Set in a brutalist 70s “luxury” apartment block that becomes a twisted microcosm of society, High-Rise stars Tom Hiddleston as Dr Robert Laing, a smooth, slippery antihero who moves in just as the cracks of anarchy start to appear. While Jeremy Irons’s architect Anthony Royal lords it up in the penthouse, below him dog-eating chaos begins to reign, rising up in feral fashion, floor by floor. Despite their vast differences, there’s a connection between Zardoz and High-Rise, both of which are home-grown, sci-fi-tinged works rooted in the mid-70s. Ballard’s novel was published in 1975, the year after John Boorman’s dystopian epic provoked gales of laughter with scenes of Sean Connery climbing into a flying head to break into the plush world of “the Vortex”, wearing only a bright red posing pouch. Both depict a future in which a class-segregated society is teetering on the brink of collapse; both imagine lavish idylls and increasingly hellish environs existing side by side.
“I read High-Rise when I was about 17,” he says, “along with all the usual counterculture stuff: Naked Lunch, Fear and Loathing in Las Vegas. The thing about Ballard was that you could feel his radiation. He seemed scary, and dangerous, and that was why you had to read his books. I read Crash around the same time, and I remember thinking it had a turn of phrase that didn’t feel like anybody else. A way of looking at the modern world and making it alien. I read Hello America and The Drowned World and so on, all in a lump. But High-Rise kept returning…”
Several film-makers have tried and failed to bring High-Rise to the screen, most famously Nicolas Roeg in the late 70s. “I had no idea about that,” Wheatley says, “which was a good thing. Imagine how intimidating that would be: ‘Hey, let’s try to do the thing that Nic Roeg didn’t manage to do…’ Ha! But what happened was that we had just done A Field in England [2013’s hallucinogenic English civil war weirdie, released simultaneously in cinemas and on DVD, VOD and TV], and Amy and I thought we were starting to get enough clout to be able to option books. So we looked on the shelf and saw High-Rise. And I thought, ‘Fuck, I love that book, and it’s never been made, I wonder why not.’ I called my agent who said [producer] Jeremy Thomas had it, and within three days I was in his office. It turned out he had just seen Sightseers, and loved it. So it was all very fortuitous.”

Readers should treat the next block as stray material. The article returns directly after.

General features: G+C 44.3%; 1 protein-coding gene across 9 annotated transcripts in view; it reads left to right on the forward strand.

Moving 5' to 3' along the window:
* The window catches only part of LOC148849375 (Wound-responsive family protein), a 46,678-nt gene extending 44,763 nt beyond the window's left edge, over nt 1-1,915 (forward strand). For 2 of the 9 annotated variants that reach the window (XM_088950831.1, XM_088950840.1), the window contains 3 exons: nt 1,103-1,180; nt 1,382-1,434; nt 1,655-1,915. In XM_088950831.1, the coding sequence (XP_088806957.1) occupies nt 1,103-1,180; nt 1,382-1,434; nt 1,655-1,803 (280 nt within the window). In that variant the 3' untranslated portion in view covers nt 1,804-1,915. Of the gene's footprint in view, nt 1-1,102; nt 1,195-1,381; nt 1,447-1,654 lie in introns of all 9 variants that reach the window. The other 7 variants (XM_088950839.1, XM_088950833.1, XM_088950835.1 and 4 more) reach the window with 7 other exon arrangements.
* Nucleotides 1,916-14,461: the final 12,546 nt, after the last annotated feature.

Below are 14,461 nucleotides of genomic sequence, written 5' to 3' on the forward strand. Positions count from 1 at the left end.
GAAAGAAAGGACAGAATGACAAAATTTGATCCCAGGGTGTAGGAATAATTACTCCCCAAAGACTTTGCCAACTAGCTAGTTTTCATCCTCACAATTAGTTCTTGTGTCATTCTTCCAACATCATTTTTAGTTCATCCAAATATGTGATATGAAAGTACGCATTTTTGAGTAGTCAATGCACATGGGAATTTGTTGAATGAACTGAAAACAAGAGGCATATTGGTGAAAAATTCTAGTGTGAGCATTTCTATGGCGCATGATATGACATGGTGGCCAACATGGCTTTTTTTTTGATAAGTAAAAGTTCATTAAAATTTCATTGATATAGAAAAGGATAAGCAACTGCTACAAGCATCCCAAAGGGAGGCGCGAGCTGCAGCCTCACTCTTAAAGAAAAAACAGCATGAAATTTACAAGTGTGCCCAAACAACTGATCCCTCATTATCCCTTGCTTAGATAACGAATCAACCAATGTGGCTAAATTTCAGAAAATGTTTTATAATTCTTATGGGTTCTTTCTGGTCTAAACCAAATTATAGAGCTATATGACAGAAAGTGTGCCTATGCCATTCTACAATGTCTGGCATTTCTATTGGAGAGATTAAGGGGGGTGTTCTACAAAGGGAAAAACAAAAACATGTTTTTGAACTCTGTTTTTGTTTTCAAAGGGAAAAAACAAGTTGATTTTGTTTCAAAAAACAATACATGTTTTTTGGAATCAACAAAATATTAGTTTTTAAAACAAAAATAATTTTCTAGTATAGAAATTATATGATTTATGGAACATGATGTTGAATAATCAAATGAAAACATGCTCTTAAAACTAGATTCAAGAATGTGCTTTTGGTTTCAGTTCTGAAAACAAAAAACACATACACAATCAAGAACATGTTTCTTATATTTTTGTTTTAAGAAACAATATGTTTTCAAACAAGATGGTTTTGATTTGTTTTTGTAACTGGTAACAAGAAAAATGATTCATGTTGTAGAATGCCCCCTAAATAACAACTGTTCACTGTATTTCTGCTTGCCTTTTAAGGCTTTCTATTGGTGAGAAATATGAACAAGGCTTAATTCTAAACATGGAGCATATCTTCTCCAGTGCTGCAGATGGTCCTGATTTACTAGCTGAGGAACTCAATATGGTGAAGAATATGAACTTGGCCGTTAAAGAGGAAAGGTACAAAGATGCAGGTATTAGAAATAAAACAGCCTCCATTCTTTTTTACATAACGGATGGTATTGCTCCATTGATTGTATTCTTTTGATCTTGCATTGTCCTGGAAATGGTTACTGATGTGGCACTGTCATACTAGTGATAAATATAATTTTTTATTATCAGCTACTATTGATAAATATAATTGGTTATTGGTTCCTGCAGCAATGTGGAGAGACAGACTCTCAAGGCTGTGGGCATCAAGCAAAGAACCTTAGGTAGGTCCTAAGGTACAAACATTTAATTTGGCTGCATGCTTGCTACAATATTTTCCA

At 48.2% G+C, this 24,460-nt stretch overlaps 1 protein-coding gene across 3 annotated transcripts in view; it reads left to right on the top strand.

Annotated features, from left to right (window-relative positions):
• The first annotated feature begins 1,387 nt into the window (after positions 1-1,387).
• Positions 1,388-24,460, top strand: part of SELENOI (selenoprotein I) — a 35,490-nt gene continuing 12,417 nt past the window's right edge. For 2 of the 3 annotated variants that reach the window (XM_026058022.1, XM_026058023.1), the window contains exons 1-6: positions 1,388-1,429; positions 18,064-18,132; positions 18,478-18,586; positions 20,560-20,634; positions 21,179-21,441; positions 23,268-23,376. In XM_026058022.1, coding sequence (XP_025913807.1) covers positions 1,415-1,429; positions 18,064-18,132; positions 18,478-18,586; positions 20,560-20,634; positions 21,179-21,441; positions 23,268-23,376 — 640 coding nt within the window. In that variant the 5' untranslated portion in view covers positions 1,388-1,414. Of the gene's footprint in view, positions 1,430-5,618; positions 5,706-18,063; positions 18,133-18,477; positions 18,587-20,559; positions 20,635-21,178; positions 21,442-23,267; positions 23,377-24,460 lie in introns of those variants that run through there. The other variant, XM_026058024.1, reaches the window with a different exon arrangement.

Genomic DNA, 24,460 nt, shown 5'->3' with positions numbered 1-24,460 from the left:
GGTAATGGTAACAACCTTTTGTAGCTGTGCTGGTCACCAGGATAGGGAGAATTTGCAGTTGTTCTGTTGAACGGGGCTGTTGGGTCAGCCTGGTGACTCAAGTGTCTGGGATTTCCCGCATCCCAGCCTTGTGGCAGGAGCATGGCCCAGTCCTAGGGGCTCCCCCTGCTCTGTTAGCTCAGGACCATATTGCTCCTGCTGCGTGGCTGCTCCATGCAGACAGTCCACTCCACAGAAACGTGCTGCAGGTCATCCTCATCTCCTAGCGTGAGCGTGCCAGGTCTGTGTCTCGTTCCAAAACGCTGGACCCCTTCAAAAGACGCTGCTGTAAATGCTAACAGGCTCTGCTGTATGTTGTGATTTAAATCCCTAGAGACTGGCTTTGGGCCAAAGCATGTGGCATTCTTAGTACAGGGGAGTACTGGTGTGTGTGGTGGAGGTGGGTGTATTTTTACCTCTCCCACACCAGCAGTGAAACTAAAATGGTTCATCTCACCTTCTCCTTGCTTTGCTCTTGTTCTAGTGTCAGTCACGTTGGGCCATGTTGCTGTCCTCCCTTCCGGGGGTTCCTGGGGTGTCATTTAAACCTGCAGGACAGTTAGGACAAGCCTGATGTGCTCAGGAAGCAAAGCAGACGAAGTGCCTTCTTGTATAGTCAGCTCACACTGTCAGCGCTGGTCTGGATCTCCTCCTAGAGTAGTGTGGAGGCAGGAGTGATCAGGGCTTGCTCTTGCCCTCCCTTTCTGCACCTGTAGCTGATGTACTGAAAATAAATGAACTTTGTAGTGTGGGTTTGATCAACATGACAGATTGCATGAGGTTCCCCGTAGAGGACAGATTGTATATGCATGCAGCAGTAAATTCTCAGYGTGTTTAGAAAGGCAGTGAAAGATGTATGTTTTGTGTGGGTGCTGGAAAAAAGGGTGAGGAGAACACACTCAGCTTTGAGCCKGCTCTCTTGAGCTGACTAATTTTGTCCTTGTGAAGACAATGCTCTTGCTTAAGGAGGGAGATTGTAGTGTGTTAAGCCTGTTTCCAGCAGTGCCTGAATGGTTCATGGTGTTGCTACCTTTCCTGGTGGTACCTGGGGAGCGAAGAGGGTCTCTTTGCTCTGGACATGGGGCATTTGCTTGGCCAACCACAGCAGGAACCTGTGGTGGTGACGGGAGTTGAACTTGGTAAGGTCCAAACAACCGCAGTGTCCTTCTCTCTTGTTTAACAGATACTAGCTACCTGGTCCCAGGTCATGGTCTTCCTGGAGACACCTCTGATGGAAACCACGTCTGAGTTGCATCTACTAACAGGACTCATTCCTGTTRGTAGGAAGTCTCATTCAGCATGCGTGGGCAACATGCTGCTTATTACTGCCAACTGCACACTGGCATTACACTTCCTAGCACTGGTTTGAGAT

With High-Rise, Wheatley and Jump (the latter takes sole screenwriting credit on the project) wanted to return to the source. “What Jeremy liked about our approach was that we were going back to the book, and to the 70s – to make it period, which no one had done before. If you’re trying to develop a film of High-Rise in 1978, it makes sense to set it further in the future, because the book is probably set in ’82 or ’83. But then that thinking goes on and on, and eventually you get too far away from the book, and more importantly from the technology. You get into the world of social media, and then the story about the isolation of the tower doesn’t work any more.”
So which elements of Ballard’s book proved most difficult to adapt?
“Well, I don’t want to speak for Amy, but the book is tricky because there’s not a lot of dialogue in it. A lot of it is reported action, and a lot of the fun of the book for me is in the descriptions. Also the book is full of hidden narratives – basically the story of the women and of the children, which Amy wanted to bring out more. As far as the setting is concerned, we were in the future, looking at the past, looking at the future. There’s also the fact that both Amy and I were born in 1972, so we would have been the same age as the children in the tower block. So as much as it’s looking at Ballard, it’s also looking at our own parents – at what that generation means to us. That then coloured how those characters were brought forward.”
Born in Essex and now based in Brighton, Wheatley moved to London’s Belsize Park when he was seven and attended Haverstock school, subsequently dubbed “Eton for lefties” in honour of such high-profile alumni as the Miliband brothers. Wheatley met Jump at a Feet First indie night at the Camden Palace and they married in 2006. Both were “first generation to university for our families”, and both felt an affinity with a central theme of High-Rise: the strange tensions between the bizarrely defined strata of British society.
“What was difficult was getting the upper echelons right,” says Wheatley. “That’s when I’m outside of my comfort zone. Because I didn’t go to Eton. And much as you want to be true to the characters you know about, you also want to be true to those you don’t. Oddly, you assume that in the book it’s the working class versus the upper class. But it isn’t. There is a class war, but it’s like lower middle v middle v upper. What makes it all break down in the book is that they’re put together in what is meant to be a kind of utopia, and then they all join together in moaning about stuff that’s broken. It’s as if anarchy can come from the lift not working or a lightbulb breaking or a window getting smashed – and from there it all tumbles out of control. And that middle ground they have of complaining joins them back together again. That’s really the arc of the story.” [Read the Full Interview]